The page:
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CARGO (2018) review

June 3, 2018



written by: Yolanda Ramke
produced by: Russell Ackerman, Kristina Ceyton, Samantha Jennings, Mark Patterson, and John Schoenfelder
directed by: Ben Howling and Yolanda Ramke
rated: unrated (features lots of profanity and a decent amount of violence)
runtime: 105 min.
U.S. release date: May 18, 2018 (Exclusively on Netflix)


“Hey mate, just take the two… for her sake.”


Some actors seem content to coast on the goodwill you have toward them thanks to a handful of good performances. Martin Freeman seems like one of those actors who should be in that phase of his career, yet he consistently impresses by taking risks. He could very easily slip into a pattern of playing the put-upon nice guy, but he’s more interested lately in subverting that and allowing the audience to feel a tad uneasy in close quarters with him.

However, Freeman is in full-on pathos mode in the new film “Cargo,” playing father to a toddler trying to survive a zombie apocalypse. As Andy, Freeman is gifted with one of his best roles, desperately looking for someone to trust and often finding that trust betrayed. The film is set, post-zombie outbreak, in the Australian wilderness, conjuring memories of Nicolas Roeg’s “Walkabout”—finding Andy, his wife Kay (Susie Porter), and baby daughter Rosie low on supplies aboard their houseboat.




Forced to gather supplies from the mainland, Andy soon finds things going from bad to worse, ending up on foot with Rosie in tow. The film brilliantly establishes a timetable for Andy to successfully complete his journey, thanks to some fancy expositional footwork in the first act. In other words, it doesn’t take long to realize that his situation has gotten much worse, and the film only ratchets up the tension from there.

Additionally, the film morphs once more when Andy hits the road and meets up with Thoomi (Simone Landers), an aboriginal girl caring for her infected father Willie (Bruce R. Carter). This combined with an encounter with Vic (Anthony Hayes), a hunter who harbors some dark secrets, very pointedly indicate the film’s allegorical undertones. Most films would be content to coast on the inherent suspense contained in the first act set-up, but there’s an additional life lesson in store for Andy, and by default, the audience.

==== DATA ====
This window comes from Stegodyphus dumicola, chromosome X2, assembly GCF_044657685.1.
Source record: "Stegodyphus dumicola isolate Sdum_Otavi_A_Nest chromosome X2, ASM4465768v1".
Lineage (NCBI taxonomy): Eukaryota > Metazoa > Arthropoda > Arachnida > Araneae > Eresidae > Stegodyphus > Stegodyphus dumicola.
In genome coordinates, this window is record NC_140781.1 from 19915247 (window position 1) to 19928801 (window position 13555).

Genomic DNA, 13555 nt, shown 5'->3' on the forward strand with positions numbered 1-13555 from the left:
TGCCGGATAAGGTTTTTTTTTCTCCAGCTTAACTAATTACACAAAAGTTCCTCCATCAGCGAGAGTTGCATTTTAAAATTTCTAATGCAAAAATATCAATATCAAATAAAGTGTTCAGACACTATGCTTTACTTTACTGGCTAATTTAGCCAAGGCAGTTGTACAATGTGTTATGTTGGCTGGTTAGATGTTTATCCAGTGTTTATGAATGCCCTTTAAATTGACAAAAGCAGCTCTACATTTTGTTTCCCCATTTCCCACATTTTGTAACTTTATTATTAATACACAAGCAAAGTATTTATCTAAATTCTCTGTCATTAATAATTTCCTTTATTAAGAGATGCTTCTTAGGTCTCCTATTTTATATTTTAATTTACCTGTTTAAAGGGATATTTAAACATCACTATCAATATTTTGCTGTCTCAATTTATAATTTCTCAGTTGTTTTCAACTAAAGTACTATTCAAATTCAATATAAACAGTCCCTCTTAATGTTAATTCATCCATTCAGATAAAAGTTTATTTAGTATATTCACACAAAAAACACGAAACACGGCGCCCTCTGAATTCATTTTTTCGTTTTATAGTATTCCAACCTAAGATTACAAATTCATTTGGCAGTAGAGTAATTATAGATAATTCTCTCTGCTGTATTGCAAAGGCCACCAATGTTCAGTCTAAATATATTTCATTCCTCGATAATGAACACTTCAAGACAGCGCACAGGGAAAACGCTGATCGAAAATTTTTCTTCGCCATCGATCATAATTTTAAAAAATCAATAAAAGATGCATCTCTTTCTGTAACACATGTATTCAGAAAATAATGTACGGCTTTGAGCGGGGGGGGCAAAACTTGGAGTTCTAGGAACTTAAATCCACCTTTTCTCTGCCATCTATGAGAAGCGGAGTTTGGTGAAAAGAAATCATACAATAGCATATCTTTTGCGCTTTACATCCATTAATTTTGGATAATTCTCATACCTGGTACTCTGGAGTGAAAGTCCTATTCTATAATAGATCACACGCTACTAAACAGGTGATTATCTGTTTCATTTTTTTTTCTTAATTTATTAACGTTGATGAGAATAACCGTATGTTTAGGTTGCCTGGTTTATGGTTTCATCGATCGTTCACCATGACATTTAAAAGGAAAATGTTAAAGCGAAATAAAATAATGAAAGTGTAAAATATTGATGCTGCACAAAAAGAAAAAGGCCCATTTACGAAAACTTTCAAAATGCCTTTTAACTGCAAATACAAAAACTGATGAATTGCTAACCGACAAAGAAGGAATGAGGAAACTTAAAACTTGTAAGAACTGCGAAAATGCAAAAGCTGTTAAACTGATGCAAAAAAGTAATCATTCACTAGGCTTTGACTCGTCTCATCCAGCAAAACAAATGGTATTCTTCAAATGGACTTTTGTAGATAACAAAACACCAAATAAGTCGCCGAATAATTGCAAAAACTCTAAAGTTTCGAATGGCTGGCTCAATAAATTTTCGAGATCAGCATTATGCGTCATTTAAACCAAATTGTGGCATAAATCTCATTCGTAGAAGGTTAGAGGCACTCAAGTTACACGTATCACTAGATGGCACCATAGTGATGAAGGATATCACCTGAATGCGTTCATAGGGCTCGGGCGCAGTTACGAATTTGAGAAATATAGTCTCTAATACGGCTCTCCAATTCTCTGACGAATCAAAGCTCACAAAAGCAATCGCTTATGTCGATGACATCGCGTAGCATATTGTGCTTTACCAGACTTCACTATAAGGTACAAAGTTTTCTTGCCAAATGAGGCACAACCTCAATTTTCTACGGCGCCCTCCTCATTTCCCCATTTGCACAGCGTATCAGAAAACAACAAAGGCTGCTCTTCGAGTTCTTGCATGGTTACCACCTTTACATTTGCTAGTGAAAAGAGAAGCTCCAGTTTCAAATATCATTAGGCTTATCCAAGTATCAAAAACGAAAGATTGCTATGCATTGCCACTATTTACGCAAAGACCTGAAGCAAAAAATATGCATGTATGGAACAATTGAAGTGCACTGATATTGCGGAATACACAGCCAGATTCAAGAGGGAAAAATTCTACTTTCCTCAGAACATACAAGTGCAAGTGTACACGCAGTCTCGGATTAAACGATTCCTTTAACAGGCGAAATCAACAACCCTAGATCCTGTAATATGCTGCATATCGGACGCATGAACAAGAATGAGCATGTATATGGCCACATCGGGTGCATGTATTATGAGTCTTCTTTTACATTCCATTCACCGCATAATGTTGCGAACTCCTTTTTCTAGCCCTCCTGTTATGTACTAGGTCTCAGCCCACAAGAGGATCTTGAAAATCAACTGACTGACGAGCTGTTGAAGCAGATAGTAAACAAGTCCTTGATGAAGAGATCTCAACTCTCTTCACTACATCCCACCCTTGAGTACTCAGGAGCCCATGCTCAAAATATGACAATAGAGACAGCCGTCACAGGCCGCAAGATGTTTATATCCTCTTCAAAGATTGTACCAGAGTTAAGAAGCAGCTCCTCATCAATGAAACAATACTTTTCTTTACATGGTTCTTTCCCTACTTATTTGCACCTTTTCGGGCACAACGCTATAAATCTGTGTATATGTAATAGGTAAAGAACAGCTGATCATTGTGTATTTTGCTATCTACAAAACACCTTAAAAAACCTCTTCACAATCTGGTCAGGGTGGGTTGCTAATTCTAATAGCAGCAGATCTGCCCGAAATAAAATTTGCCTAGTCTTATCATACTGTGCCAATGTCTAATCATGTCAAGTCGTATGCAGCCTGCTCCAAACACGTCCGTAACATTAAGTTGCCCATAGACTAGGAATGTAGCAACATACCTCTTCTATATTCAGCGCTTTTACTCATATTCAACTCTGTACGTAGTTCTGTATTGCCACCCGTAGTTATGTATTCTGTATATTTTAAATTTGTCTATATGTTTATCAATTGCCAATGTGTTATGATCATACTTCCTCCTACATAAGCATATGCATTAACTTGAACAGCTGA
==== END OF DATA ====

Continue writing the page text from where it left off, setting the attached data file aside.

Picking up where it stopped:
“Cargo” was based on a seven minute short film from the same writer and directors as the feature, and expanded to feature length it falls into many of the same traps as other lengthened shorts. The expansion of the story, however, does allow for some rather nice bits of allegory that would’ve been impossible in its original incarnation. Writer Yolanda Ramke co-directs the film alongside Ben Howling, both working for this first time in this capacity on a feature.




The pair do mostly solid work, though they falter a bit when spending too much time establishing their locations. There’s a bit of Australian wilderness porn in the early-goings, though that fades as their focus narrows. Still, it sometimes feels like they’re vamping for time, desperate to make sure that their ideas reach feature length, rather than organically finding a way through the narrative thicket.

As I said earlier, Freeman is outstanding in this film, playing a man who knows that he’s quickly running out of time and becoming desperate to trust anyone he can. It’s a role that relies on your inherent trust of him as a guy who’ll do the right thing in the end, and he mines that pathos to great effect.

“Cargo” is a film that isn’t afraid to tighten the screws just when you think they’re as tight as they can get. Sometimes that’s a great thing, sometimes it’s just all a bit too much to handle. While the film doesn’t always strike the right balance in that regard, its central performance from Freeman—combined with the uniformly fantastic supporting cast, made up mostly of great Australian character actors—helps to elevate it in perhaps the most crowded subgenre in horror. We didn’t really need another zombie film, but you can’t help but admire one that’s pointedly doing something different with the conceit.







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